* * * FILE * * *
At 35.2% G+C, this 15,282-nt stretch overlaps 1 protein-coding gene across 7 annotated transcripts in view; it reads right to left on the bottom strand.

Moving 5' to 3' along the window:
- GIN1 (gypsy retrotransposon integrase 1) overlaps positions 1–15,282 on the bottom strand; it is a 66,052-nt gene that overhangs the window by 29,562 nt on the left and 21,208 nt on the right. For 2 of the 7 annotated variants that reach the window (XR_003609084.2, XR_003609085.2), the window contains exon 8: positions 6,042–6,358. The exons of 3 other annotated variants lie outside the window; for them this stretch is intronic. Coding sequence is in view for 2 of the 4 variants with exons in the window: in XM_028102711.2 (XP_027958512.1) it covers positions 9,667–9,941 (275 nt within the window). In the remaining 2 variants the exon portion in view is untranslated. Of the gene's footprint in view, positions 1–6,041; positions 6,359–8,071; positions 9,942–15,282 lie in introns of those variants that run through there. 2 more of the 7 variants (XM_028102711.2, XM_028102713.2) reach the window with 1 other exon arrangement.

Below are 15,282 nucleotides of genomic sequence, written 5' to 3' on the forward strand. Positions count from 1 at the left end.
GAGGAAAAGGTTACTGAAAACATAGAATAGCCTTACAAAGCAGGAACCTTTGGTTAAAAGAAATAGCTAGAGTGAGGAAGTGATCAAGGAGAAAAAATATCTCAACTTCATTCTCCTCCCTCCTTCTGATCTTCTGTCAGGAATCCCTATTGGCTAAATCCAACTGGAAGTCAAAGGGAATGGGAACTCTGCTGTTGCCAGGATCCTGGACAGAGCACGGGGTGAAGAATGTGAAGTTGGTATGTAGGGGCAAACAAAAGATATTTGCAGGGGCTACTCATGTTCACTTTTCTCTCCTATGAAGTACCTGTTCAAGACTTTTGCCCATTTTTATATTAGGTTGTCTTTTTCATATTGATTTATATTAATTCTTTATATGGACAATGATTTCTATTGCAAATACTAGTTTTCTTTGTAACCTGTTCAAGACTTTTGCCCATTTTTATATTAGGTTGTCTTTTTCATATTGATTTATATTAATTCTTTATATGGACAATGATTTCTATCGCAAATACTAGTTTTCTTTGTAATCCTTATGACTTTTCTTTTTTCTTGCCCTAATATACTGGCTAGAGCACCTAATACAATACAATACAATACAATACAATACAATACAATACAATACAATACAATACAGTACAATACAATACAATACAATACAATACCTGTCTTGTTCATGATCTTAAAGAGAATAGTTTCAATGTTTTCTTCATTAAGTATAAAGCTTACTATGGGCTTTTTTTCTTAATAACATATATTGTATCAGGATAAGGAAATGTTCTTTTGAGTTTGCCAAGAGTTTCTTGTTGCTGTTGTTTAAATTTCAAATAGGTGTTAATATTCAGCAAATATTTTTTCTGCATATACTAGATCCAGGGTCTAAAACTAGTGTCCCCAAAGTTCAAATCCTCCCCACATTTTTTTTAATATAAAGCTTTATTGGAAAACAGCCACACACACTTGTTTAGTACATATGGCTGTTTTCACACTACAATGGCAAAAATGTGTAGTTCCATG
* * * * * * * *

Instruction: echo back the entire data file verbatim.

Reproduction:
At 35.2% G+C, this 15,282-nt stretch overlaps 1 protein-coding gene across 7 annotated transcripts in view; it reads right to left on the bottom strand.

Moving 5' to 3' along the window:
- GIN1 (gypsy retrotransposon integrase 1) overlaps positions 1–15,282 on the bottom strand; it is a 66,052-nt gene that overhangs the window by 29,562 nt on the left and 21,208 nt on the right. For 2 of the 7 annotated variants that reach the window (XR_003609084.2, XR_003609085.2), the window contains exon 8: positions 6,042–6,358. The exons of 3 other annotated variants lie outside the window; for them this stretch is intronic. Coding sequence is in view for 2 of the 4 variants with exons in the window: in XM_028102711.2 (XP_027958512.1) it covers positions 9,667–9,941 (275 nt within the window). In the remaining 2 variants the exon portion in view is untranslated. Of the gene's footprint in view, positions 1–6,041; positions 6,359–8,071; positions 9,942–15,282 lie in introns of those variants that run through there. 2 more of the 7 variants (XM_028102711.2, XM_028102713.2) reach the window with 1 other exon arrangement.

Below are 15,282 nucleotides of genomic sequence, written 5' to 3' on the forward strand. Positions count from 1 at the left end.
GAGGAAAAGGTTACTGAAAACATAGAATAGCCTTACAAAGCAGGAACCTTTGGTTAAAAGAAATAGCTAGAGTGAGGAAGTGATCAAGGAGAAAAAATATCTCAACTTCATTCTCCTCCCTCCTTCTGATCTTCTGTCAGGAATCCCTATTGGCTAAATCCAACTGGAAGTCAAAGGGAATGGGAACTCTGCTGTTGCCAGGATCCTGGACAGAGCACGGGGTGAAGAATGTGAAGTTGGTATGTAGGGGCAAACAAAAGATATTTGCAGGGGCTACTCATGTTCACTTTTCTCTCCTATGAAGTACCTGTTCAAGACTTTTGCCCATTTTTATATTAGGTTGTCTTTTTCATATTGATTTATATTAATTCTTTATATGGACAATGATTTCTATTGCAAATACTAGTTTTCTTTGTAACCTGTTCAAGACTTTTGCCCATTTTTATATTAGGTTGTCTTTTTCATATTGATTTATATTAATTCTTTATATGGACAATGATTTCTATCGCAAATACTAGTTTTCTTTGTAATCCTTATGACTTTTCTTTTTTCTTGCCCTAATATACTGGCTAGAGCACCTAATACAATACAATACAATACAATACAATACAATACAATACAATACAATACAATACAGTACAATACAATACAATACAATACAATACCTGTCTTGTTCATGATCTTAAAGAGAATAGTTTCAATGTTTTCTTCATTAAGTATAAAGCTTACTATGGGCTTTTTTTCTTAATAACATATATTGTATCAGGATAAGGAAATGTTCTTTTGAGTTTGCCAAGAGTTTCTTGTTGCTGTTGTTTAAATTTCAAATAGGTGTTAATATTCAGCAAATATTTTTTCTGCATATACTAGATCCAGGGTCTAAAACTAGTGTCCCCAAAGTTCAAATCCTCCCCACATTTTTTTTAATATAAAGCTTTATTGGAAAACAGCCACACACACTTGTTTAGTACATATGGCTGTTTTCACACTACAATGGCAAAAATGTGTAGTTCCATG